How to Run the World’s Easiest Backtest
Backtesting a crypto trading strategy in just 2 lines of python code with Sanpy
In the most general sense, backtesting is the process of analyzing the performance of a trading strategy based on historical data. Through this process, your main goal is to find a data-backed answer to a single question: what would be my returns had I traded this strategy over a set period of time?
In my experience as a data scientist in crypto, one of the biggest obstacles to running your own backtests is the steep learning curve linked to quantitative trading.
Typical backtest frameworks are still relatively difficult for laymans, and learning to plot and manipulate data is not exactly straightforward. Plus, most non-devs tend to just zzz out whenever you put them against a wall of code.
So while backtesting trades makes a lot of sense - and a lot of money - for crypto capital funds and big portfolio managers, the barrier to entry is usually considered too high for little Joe Retail.
In reality, with just a few lines of code and the right set of data, you could literally run hundreds of high ROI backtests, and discover new, uniquely profitable market alphas.
This is what we’ll teach you to do in this article.
Part One: Setting the Stage
In this post, we will test a simple moving average crossover strategy for Bitcoin, using a 50-day moving average and a 100-day moving average on a 1-year time frame. By the end of it, hopefully we’ll remove some of the mystery of quantitative trading and prove how easy and powerful it can really be.
Our strategy is going to be very straightforward: over the last 365 days, buy BTC whenever its 50-day MA is above its 100-day MA, and sell whenever it’s not. We will end by plotting the results of our strategy on a chart and comparing it to the benchmark (HODLing BTC).
Below is a quick and dirty way to calculate the returns of a trading strategy over time. You can also find the full code in this Google Colab notebook. But don’t be fooled by its ‘simplicity’: even this can already give you a huge advantage over other traders and save you a lot of money that you’d have otherwise spent trading useless, untested strategies.
To perform the world’s easiest backtest, we’ll use Python 3 and just two modules:
- 1.) Our own Sanpy module, which lets you tap into Santiment data for 900 cryptocurrencies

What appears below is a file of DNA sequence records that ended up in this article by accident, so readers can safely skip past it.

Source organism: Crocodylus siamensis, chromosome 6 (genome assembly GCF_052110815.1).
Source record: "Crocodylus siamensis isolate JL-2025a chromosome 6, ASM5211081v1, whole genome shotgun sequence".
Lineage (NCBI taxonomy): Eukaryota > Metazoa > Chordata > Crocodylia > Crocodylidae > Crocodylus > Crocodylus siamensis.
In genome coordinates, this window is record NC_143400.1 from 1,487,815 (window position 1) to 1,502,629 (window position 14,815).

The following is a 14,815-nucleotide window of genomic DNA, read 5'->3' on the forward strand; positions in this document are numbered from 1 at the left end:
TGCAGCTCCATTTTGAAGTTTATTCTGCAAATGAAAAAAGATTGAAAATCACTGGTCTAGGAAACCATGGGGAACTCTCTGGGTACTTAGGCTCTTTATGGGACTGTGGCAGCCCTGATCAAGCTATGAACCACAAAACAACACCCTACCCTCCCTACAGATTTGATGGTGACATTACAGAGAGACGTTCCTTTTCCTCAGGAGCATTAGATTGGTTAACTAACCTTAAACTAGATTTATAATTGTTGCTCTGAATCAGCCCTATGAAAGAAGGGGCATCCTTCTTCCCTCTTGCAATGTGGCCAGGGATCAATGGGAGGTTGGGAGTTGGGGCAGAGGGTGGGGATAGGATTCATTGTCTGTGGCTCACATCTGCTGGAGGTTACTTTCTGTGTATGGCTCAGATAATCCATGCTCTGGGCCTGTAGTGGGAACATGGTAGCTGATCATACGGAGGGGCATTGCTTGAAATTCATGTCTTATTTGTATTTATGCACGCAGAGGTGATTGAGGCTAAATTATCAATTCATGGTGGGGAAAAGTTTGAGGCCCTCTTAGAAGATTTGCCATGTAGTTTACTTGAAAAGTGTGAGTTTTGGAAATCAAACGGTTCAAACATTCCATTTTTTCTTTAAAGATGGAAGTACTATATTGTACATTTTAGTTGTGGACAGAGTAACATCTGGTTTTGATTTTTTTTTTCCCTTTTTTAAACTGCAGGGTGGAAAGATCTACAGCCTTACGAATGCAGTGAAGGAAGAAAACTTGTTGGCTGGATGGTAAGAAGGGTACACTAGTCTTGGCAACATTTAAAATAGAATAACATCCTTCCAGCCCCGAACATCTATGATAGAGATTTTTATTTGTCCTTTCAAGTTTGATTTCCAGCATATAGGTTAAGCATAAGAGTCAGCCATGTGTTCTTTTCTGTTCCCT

- 2.) Matplotlib module for plotting our backtest results onto a chart
Sanpy is a custom Python wrapper developed by Santiment, and it’s ideal for data scientists and beginner quants. This is the only module that lets you pull raw on-chain, pricing, social and development data for over 900 cryptocurrencies with just a few lines of code.
You can get access to Sanpy and our full API here.
If you don’t have Python installed, you can run the entire backtest in Google Collaboratory, a free Jupyter notebook environment that requires no setup and runs entirely in the cloud. Just click on File->New Notebook and you’re off to the races.
Keep in mind that the following backtest is leaving out quite a bit. For example, you’ll notice that we do not account for any transaction costs that you’d pay for each trade executed as part of the strategy. This would naturally reduce your overall performance compared to our results.
Also, you would normally calculate a set of relevant metrics on top of the pure performance, including the standard deviation of the strategy, its Sharpe Ratio, the maximum drawdown and a few others. Let us know if you’d like us to teach you how to do this in a future article!
Part Two: Running Your First Backtest
Before we can start backtesting, we first need to get some data to backtest. In this case, we’ll pull the last year of Bitcoin’s OHLCV data with one Sanpy query:
If this is your first time using Python, don’t panic. Let’s break down this block of code nice and slow:
The first two lines import the only two modules we will need for our backtest:
- 1.) Our Sanpy module (SAN) that lets us import Bitcoin’s OHLCV data
- 2.) The matplotlib module for plotting the results of our backtest on a chart
Once we imported the modules, we loaded the last year (default value) of Bitcoin’s OHLCV data using the san.get() function.
We also defined this function as data, so from now on, whenever you see ‘data’ in our code, think ‘a function that returns the last year of Bitcoin’s OHLCV data’
You can check out all the available functions in Sanpy and examples for each in our documentation.
The last line - data.head() - will return the first 5 rows of OHLCV data, so we can quickly test if we actually have the right information. The return will look like this:
So, to recap: we’ve imported the necessary modules for our backtest, and used san.get() to pull the last year of Bitcoin’s OHLCV data.
As mentioned, our backtest revolves around two indicators: a 50-day and 100-day moving average. So with all the preparations made, let’s generate our moving averages:
The first two lines define our moving averages. As you can see, we execute the rolling() function on the closing BTC price, in order to apply it over the rolling windows of 50 and 100 days, respectively. We then apply the mean() function over the results to get a moving average.
The third line generates Bitcoin’s daily returns by calculating the percent change between the previous day’s BTC closing price and the current day’s BTC closing price. This will be needed later.
So, to recap: we have now defined our 50 and 100-day moving averages, and created a function that will calculate daily BTC returns (in percentages).
Now that we have all of our data imported and our indicators in place, we can finally define and backtest our MA crossover strategy in just two lines of code. Here they are:
The first line defines our main condition: we want to buy Bitcoin every day that the smaller moving average (50 days) is above the larger moving average (100 days).